World War One in the Air

Report of a talk by David Keen on 26 March 2019.

By Jean Gardner

This report first appeared in Newsletter 138 in August 2019

David Keen our Curator gave a fascinating insight into how war was affected for the first time by the ability to fly. He explained how early flight began in the 1780s with the Montgolfier brothers and their hot air balloons, followed by hydrogen balloons, man-lifting kites and airships. The drawback with these craft was that only the airships were steerable. But the advantage of being up in the air was the increased field of vision. The real breakthrough came with the first sustained and controlled flight by the Wright brothers in 1903.

War in the air

Military aviation had begun with balloons on Salisbury Plain but communication was a problem. They relied on a telephone line dropping down to earth to report what they could see, which limited their movement. Airships were being developed at the same time, the enormous ‘Nulli Secundus’ was cut in half and extended which resulted in it being overweight and crashing.

Photo:His Majesty's Airship No.1 (Mayfly)

His Majesty's Airship No.1 (Mayfly)

It was removed from its floating hangar, September 1911, with unfortunate results

The much lauded ‘Mayfly’ (His Majesty’s Airship No. 1 nicknamed Mayfly, as in ‘may fly’ - Editor) failed and the navy gave up on airships (*see photo at the foot of this page). Their development persisted until the 1930s when the ill fated R101 crashed at Beauvais and they were abandoned. At the same time the army built experimental aeroplanes at Farnborough and tested them on Salisbury Plain.

Photo:Bristol Boxkite

Bristol Boxkite

Photo:'Nulli Secundus' (British Army Dirigible no.1

'Nulli Secundus' (British Army Dirigible no.1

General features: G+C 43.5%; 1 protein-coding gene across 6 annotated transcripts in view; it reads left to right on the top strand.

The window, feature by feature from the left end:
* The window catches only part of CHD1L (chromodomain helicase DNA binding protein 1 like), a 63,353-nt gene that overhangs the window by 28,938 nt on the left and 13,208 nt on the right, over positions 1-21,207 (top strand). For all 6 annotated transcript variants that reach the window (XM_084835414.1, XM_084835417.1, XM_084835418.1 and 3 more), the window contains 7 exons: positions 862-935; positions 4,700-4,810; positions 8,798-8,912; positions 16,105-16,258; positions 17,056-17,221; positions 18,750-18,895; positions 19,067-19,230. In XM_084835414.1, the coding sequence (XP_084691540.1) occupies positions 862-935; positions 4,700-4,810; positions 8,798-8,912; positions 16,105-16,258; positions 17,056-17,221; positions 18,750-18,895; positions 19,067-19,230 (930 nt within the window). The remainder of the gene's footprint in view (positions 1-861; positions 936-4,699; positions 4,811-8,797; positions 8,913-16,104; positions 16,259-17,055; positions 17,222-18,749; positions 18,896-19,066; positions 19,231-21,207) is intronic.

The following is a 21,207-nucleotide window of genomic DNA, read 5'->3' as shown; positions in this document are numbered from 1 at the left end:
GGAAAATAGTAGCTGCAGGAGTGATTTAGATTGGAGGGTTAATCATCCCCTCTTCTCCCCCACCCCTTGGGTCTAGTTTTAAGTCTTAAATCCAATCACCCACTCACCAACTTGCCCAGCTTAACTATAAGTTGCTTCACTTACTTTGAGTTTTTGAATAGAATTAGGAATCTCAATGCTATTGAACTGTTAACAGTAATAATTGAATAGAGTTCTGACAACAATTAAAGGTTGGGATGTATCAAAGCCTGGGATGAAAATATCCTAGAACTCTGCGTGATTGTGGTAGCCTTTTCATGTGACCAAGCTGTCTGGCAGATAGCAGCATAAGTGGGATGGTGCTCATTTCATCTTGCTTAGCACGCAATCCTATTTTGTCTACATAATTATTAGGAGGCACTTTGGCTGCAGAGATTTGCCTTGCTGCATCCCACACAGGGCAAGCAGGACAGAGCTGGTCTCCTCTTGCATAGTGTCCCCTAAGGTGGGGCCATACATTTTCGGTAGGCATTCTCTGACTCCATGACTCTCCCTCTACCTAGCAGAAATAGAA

When the First World War broke out a mixture of aeroplane types took to the skies to be joined later by the more famous types such as the Bristol Boxkite and the Sopwith Camel. At first they were used for observation but soon they were shooting at the enemy. Each plane had a pilot and a gunner but soon the gunner and his Lewis gun became superfluous. The planes were fitted with interrupter gear enabling the pilot to point at the target and fire through the propeller. Pilots clocked up high scores of 'kills'. Mick Mannock VC with 60 victories and Albert Ball with 44 were leading British Aces while on the German side the Red Baron, the famous German Ace, had the highest score of all with 88. Aerial reconnaissance revealed the devastation below and why only tanks could negotiate the battlegrounds. The Royal Flying Corps was totally mechanised using lorries and motorbikes, no horses.

Formation of the Royal Air Force

The Royal Naval Air Service operated kite balloons to provide a wide field of vision and could pick out submarines by the wake from the conning tower. The RNAS also attacked enemy aircraft, strafed enemy observation balloons and hunted down airships. Merging with the Royal Flying Corps they formed the Royal Air Force on 1st April 1918. The first Chief-of-Staff was Lord Trenchard. Their pale blue uniform was surplus stock made for the Russian forces who were due to enter the war but they were never used because hostilities ended. David finished his talk by showing us a floor length leather flying coat. His grandfather was a mechanic and one day a pilot came into his shop without enough money to pay for his purchases. He left his coat as a deposit promising to pay when coming back for it. He never returned. 

Photo:The disaster

The disaster

This page was added by Rosemary Ross on 24/09/2019.

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